Space City Rock reviews ‘Sakura’
The Manichean, Sakura
Justice Tirapelli-Jamail and Cory Sinclair of The Manichean don’t ever, ever do things halfway, apparently. At least, that’s the feeling I get after drifting my way through the band’s latest release, Sakura. It was originally intended to be a quick little tide-you-over EP, just a couple of songs meant to whet their fans’ appetite before the band (finally) releases their first real full-length — except that once the two got started, they just kind of kept rolling and rolling, until they had eight new, fully-realized songs on their hands. So much for the “quick little” part…
What they’ve come up with is a delicate, dark, murky-as-night suite of songs that come off like close kinfolk to the quieter tracks off the band’s debut EP, Whispers, treading a line between Radiohead-esque art-rock and Decemberists-like theater-pop while never fully pigeonholing themselves as a knockoff of either. Sinclair is relatively restrained here, keeping his vocals more low-key than they generally are live (and mostly were on Whispers), instead leaning close to the mic to practically breathe the words directly into it. Cohort Tirapelli-Jamail’s gorgeously delicate guitar work’s then able to shift to the forefront somewhat, which is a cool thing to hear — watching the band live, I’ve occasionally felt a little bad for the guy, considering that everybody in the audience is generally paying attention to Sinclair as he roams about the stage, so it’s good to see him step forward a bit.
The album begins with “The Calm,” which isn’t a song, really, but rather a digital-sound recreation of what an oncoming storm might sound like, with colossal, rumbling “clouds” of staticky thunder rolling in off the turbulent sea; it’s interesting, but it’s not much besides an intro. Things move forward as soon as “The Kamenicean” hits, however — the track is murky and mysterious, with Sinclair’s delicate, deliberate words floating serenely out over desperately-strummed acoustic guitar and heavy layers of synth-y sound. “Icarus” is more drifting and melancholy, with the primary focus on a swooning organ sound that makes me think of early M83, at least ’til the vocals step smoothly in two-thirds of the way through, at which point the song becomes almost shoegazer Beat poetry (and I mean that as a compliment, I swear).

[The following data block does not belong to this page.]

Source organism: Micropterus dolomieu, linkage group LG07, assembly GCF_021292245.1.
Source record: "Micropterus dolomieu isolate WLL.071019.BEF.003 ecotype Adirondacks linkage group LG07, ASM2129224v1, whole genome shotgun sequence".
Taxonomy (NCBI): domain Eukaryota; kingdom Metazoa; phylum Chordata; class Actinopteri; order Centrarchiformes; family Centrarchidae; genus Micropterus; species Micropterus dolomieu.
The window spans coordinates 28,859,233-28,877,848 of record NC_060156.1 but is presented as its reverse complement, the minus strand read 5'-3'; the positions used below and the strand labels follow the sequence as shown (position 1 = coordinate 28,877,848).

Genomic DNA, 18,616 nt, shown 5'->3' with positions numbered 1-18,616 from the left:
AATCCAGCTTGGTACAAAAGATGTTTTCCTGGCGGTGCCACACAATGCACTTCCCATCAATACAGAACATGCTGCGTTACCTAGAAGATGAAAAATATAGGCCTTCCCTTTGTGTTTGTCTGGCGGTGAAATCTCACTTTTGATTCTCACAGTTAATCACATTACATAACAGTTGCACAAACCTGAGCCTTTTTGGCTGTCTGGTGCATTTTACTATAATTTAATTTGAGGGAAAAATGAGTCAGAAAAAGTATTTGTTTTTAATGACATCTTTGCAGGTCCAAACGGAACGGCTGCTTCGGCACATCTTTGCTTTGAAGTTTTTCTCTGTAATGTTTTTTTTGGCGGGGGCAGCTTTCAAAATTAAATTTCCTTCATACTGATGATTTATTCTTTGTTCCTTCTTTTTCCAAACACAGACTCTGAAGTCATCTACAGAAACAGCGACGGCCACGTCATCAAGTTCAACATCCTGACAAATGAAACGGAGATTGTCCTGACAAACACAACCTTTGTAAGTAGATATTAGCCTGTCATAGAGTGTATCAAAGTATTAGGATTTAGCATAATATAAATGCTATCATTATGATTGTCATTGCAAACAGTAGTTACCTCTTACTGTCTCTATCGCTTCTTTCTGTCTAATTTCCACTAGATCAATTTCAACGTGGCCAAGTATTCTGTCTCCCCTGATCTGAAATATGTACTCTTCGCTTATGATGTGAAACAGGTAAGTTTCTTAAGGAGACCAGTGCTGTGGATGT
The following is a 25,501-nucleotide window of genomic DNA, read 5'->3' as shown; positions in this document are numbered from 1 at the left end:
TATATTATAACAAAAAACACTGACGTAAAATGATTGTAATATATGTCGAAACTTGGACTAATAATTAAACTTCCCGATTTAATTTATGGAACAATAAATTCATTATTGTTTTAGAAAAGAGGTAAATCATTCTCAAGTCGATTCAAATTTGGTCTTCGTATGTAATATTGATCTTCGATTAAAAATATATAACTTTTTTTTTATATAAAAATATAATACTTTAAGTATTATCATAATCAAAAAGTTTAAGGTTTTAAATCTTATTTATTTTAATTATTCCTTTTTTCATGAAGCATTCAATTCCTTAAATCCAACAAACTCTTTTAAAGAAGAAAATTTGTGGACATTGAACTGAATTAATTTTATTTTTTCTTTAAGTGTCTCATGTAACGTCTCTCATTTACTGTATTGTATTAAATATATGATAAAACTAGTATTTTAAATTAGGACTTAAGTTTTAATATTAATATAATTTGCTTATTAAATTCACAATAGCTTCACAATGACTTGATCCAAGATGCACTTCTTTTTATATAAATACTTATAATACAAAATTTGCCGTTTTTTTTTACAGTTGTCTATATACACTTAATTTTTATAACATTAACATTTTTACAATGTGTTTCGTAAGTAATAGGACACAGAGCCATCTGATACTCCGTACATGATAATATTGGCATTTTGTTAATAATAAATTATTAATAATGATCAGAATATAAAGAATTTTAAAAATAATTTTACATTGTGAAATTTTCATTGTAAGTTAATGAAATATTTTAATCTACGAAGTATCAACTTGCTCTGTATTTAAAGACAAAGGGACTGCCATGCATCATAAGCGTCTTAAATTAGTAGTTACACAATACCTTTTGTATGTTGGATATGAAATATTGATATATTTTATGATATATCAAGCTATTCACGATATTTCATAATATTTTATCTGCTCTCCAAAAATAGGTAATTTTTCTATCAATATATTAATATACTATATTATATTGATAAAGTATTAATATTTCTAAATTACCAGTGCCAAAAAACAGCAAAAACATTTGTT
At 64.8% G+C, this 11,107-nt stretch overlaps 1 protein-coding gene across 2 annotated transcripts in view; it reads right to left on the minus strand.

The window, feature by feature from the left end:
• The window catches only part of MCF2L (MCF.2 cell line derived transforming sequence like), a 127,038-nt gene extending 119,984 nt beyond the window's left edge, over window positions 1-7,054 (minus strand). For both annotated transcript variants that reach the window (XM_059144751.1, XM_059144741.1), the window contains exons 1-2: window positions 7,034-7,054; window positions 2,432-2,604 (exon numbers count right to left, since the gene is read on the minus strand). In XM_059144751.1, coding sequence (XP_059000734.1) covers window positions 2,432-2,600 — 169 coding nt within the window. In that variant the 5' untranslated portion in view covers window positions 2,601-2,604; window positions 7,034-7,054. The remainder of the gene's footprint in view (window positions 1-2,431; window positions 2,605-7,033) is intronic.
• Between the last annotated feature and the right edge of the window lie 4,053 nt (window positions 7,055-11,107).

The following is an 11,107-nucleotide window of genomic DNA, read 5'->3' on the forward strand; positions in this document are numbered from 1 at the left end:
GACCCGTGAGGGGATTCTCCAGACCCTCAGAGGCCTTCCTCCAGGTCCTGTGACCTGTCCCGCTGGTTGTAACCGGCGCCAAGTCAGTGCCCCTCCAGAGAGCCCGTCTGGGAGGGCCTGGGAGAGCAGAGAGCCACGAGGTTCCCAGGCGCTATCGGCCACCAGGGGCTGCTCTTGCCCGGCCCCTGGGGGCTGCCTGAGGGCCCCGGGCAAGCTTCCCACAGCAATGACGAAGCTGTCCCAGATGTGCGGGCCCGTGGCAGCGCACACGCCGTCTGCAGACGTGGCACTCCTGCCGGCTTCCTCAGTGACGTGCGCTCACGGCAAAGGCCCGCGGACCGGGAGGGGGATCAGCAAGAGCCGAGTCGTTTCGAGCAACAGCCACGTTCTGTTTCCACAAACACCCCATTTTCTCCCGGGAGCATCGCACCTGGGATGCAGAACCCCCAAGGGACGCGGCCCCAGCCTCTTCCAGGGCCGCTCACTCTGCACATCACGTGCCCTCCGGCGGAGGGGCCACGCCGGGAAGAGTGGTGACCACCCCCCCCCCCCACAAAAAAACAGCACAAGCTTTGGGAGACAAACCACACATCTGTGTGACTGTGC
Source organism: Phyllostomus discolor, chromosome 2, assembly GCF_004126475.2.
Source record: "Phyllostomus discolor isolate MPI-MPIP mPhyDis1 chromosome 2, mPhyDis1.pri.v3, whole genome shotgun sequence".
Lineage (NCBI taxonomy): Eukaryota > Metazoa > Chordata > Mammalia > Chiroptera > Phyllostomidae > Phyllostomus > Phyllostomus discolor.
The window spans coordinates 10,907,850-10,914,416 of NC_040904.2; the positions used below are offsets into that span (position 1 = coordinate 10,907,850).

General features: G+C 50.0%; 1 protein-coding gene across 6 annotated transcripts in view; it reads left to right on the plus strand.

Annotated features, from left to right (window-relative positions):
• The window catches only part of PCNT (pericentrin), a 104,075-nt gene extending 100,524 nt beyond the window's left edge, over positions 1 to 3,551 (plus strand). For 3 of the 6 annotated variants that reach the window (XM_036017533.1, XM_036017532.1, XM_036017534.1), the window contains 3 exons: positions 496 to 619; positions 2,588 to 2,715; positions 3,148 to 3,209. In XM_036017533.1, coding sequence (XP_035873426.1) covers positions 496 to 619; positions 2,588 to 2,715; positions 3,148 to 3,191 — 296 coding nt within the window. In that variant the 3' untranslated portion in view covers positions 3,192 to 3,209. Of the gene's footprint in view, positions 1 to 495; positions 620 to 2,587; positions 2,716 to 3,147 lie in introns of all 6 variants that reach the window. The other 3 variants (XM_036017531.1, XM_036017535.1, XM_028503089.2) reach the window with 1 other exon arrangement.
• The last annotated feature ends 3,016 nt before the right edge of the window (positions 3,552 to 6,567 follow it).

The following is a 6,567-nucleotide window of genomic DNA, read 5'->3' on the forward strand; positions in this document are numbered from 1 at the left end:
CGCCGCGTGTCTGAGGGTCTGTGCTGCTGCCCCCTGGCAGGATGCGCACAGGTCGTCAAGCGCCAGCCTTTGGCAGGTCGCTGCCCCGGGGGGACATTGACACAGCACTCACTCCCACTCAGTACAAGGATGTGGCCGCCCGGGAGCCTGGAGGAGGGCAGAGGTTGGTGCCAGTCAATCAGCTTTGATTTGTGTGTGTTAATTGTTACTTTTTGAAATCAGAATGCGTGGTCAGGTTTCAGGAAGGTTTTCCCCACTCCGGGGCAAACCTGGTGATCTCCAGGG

Too-brief interlude “Laughter (Sigh)” is gentle and languid, with awesomely driving, fast-strummed guitars that bring to mind an acousticized My Bloody Valentine more than anything else and ground the sweet, airy sound so it can be propelled forward. Title track “Sakura” and follower “Isis” are nearly sisters, both somber and sweet with more minimal instrumentation; on the former, the piano and fingerpicked guitar blends beautifully beneath Sinclair’s whispery vocals, and the latter’s even quieter, if anything, just the vocals and a single, slow-moving, deliberate guitar making its way along. “Frailty” serves as another interlude, this time just whirring/clicking sounds and some kind of unnameable wind instrument — some kind of bagpipes, maybe?
The album ends, appropriately enough, with a cover of Radiohead’s “There There (The Bony King Of Nowhere),” and while I can’t claim it’s my favorite Radiohead song to begin with, I have to say that I think The Manichean’s improved on it here. They strip away the bumping, Björk-y groove of the original, instead relying on just voice and guitar for a devastatingly clean, pure, haunting sound until the halfway point, where Tirapelli-Jamail and Sinclair quietly start leaking the electronicized “storm” sounds from the first track in over the low-key, somewhat foreboding guitar and Sinclair’s ethereal, Yorke-ian vocals.
At the end of the day, Sakura is definitely an intriguing listen, smart and orchestral and unafraid, and it’s a welcome addition to the band’s steadily-expanding body of work. However, even with that in mind, there’s a part of me that’s wanting these guys to just get on with it, already. Whispers felt like a shot across the bow, an excellent, tantalizing, far too brief warning/promise of things to come, while remix EP Lacerus Rising, cool though it is/was, seemed like a little tidbit to tide fans over. And now, with Sakura, they’ve offered up yet another stepping-stone along the way to their long-awaited “real” full-length.
Don’t get me wrong: I’m loving it, seriously. I just want more, damn it all; I want The Big Surprise, what finally happens when the curtain rises on the show.